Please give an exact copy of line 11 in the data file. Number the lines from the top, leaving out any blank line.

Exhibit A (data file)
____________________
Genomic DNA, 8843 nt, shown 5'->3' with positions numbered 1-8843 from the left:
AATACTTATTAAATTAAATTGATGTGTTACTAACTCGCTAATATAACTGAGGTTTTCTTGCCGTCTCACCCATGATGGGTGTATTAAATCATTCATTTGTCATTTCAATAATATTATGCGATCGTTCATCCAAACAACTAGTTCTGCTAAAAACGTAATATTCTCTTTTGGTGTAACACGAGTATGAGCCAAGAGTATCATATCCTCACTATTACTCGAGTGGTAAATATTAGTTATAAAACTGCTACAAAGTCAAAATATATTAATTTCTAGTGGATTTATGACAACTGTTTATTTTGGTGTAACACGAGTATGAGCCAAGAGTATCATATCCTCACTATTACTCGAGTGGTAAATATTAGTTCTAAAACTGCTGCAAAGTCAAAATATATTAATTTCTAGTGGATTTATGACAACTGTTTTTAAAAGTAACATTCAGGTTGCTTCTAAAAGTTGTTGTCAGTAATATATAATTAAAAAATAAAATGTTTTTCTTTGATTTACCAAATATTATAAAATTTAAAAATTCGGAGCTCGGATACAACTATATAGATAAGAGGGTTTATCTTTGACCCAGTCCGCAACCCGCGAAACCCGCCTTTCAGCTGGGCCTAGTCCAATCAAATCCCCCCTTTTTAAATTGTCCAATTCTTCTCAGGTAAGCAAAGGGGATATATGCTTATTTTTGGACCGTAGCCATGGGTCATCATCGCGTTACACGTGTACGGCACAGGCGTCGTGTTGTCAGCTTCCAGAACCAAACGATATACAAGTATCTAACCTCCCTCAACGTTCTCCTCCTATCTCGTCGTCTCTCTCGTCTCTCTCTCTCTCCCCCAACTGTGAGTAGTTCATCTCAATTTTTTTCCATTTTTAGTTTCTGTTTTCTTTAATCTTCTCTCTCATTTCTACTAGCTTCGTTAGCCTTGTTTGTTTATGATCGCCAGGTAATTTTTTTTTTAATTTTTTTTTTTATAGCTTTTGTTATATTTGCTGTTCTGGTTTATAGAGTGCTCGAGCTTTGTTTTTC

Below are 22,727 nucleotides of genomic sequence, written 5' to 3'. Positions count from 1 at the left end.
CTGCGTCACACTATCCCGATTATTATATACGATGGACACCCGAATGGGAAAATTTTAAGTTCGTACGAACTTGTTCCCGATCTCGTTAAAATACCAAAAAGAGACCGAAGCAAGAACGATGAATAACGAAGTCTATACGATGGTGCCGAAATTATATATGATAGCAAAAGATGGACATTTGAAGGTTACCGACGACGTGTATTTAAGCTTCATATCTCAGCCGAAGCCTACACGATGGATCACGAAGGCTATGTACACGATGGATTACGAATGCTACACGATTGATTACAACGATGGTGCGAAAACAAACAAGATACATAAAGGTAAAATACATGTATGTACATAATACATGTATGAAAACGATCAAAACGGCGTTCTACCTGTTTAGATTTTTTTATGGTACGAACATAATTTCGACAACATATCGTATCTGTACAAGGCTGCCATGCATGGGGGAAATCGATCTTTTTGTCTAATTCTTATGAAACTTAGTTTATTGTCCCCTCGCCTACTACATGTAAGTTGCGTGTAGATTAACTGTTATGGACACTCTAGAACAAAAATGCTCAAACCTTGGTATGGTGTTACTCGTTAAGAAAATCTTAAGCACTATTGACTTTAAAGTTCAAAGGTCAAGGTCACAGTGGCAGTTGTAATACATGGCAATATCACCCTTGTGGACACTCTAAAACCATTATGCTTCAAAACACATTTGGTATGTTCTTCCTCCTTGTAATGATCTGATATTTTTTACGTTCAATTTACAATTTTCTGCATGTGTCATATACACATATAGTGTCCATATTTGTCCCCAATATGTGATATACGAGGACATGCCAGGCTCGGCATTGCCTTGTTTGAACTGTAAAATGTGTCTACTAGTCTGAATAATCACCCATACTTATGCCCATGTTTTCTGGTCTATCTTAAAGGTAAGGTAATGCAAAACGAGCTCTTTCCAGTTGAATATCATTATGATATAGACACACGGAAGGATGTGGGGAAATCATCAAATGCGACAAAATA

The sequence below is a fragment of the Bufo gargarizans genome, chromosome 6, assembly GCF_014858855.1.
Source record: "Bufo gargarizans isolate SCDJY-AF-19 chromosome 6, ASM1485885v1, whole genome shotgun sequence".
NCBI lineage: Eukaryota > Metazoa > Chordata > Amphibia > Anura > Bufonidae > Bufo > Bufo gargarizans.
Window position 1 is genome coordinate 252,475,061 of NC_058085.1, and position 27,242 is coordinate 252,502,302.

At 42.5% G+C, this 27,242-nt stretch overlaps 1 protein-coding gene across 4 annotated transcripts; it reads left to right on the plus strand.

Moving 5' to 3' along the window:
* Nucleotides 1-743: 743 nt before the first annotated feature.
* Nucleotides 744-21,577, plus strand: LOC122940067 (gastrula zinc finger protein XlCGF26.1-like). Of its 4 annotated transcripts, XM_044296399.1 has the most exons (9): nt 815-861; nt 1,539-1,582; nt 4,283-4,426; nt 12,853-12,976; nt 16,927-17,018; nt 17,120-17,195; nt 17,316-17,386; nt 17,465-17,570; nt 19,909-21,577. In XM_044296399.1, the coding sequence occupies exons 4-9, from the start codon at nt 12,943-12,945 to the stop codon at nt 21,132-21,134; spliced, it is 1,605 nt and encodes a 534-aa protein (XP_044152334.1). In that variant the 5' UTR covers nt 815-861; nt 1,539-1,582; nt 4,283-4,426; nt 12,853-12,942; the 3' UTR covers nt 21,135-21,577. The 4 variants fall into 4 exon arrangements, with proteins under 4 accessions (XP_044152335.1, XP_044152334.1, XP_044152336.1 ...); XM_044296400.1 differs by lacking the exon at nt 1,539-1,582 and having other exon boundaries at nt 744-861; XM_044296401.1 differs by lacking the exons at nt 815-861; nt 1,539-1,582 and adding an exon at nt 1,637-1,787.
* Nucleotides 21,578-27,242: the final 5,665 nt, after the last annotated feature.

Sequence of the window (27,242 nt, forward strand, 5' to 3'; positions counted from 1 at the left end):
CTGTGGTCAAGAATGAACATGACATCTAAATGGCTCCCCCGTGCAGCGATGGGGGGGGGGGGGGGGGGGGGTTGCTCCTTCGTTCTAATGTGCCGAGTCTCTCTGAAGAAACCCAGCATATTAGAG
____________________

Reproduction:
* Nucleotides 1-743: 743 nt before the first annotated feature.